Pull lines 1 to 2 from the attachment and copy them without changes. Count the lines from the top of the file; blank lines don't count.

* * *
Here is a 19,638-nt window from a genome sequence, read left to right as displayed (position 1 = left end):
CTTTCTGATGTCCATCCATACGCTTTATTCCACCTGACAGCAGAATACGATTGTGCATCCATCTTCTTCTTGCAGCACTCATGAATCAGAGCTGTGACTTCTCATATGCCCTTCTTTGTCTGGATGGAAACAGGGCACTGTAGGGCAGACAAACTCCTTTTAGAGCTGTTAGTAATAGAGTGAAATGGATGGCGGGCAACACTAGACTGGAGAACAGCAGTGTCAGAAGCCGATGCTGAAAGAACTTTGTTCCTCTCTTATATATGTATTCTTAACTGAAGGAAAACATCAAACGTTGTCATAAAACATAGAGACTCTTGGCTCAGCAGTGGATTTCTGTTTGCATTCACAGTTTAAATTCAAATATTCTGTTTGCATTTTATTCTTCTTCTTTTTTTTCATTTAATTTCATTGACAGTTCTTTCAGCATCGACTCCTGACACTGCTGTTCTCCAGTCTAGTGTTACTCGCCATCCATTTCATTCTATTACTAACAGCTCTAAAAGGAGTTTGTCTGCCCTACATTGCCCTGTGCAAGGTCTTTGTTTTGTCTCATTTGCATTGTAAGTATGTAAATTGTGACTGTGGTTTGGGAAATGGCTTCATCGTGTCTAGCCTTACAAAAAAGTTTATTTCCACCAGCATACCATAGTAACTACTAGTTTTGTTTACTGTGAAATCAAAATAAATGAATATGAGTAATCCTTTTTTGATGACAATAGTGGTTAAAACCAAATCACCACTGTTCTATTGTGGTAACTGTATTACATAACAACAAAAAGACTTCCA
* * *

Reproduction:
Here is a 19,638-nt window from a genome sequence, read left to right as displayed (position 1 = left end):
CTTTCTGATGTCCATCCATACGCTTTATTCCACCTGACAGCAGAATACGATTGTGCATCCATCTTCTTCTTGCAGCACTCATGAATCAGAGCTGTGACTTCTCATATGCCCTTCTTTGTCTGGATGGAAACAGGGCACTGTAGGGCAGACAAACTCCTTTTAGAGCTGTTAGTAATAGAGTGAAATGGATGGCGGGCAACACTAGACTGGAGAACAGCAGTGTCAGAAGCCGATGCTGAAAGAACTTTGTTCCTCTCTTATATATGTATTCTTAACTGAAGGAAAACATCAAACGTTGTCATAAAACATAGAGACTCTTGGCTCAGCAGTGGATTTCTGTTTGCATTCACAGTTTAAATTCAAATATTCTGTTTGCATTTTATTCTTCTTCTTTTTTTTCATTTAATTTCATTGACAGTTCTTTCAGCATCGACTCCTGACACTGCTGTTCTCCAGTCTAGTGTTACTCGCCATCCATTTCATTCTATTACTAACAGCTCTAAAAGGAGTTTGTCTGCCCTACATTGCCCTGTGCAAGGTCTTTGTTTTGTCTCATTTGCATTGTAAGTATGTAAATTGTGACTGTGGTTTGGGAAATGGCTTCATCGTGTCTAGCCTTACAAAAAAGTTTATTTCCACCAGCATACCATAGTAACTACTAGTTTTGTTTACTGTGAAATCAAAATAAATGAATATGAGTAATCCTTTTTTGATGACAATAGTGGTTAAAACCAAATCACCACTGTTCTATTGTGGTAACTGTATTACATAACAACAAAAAGACTTCCA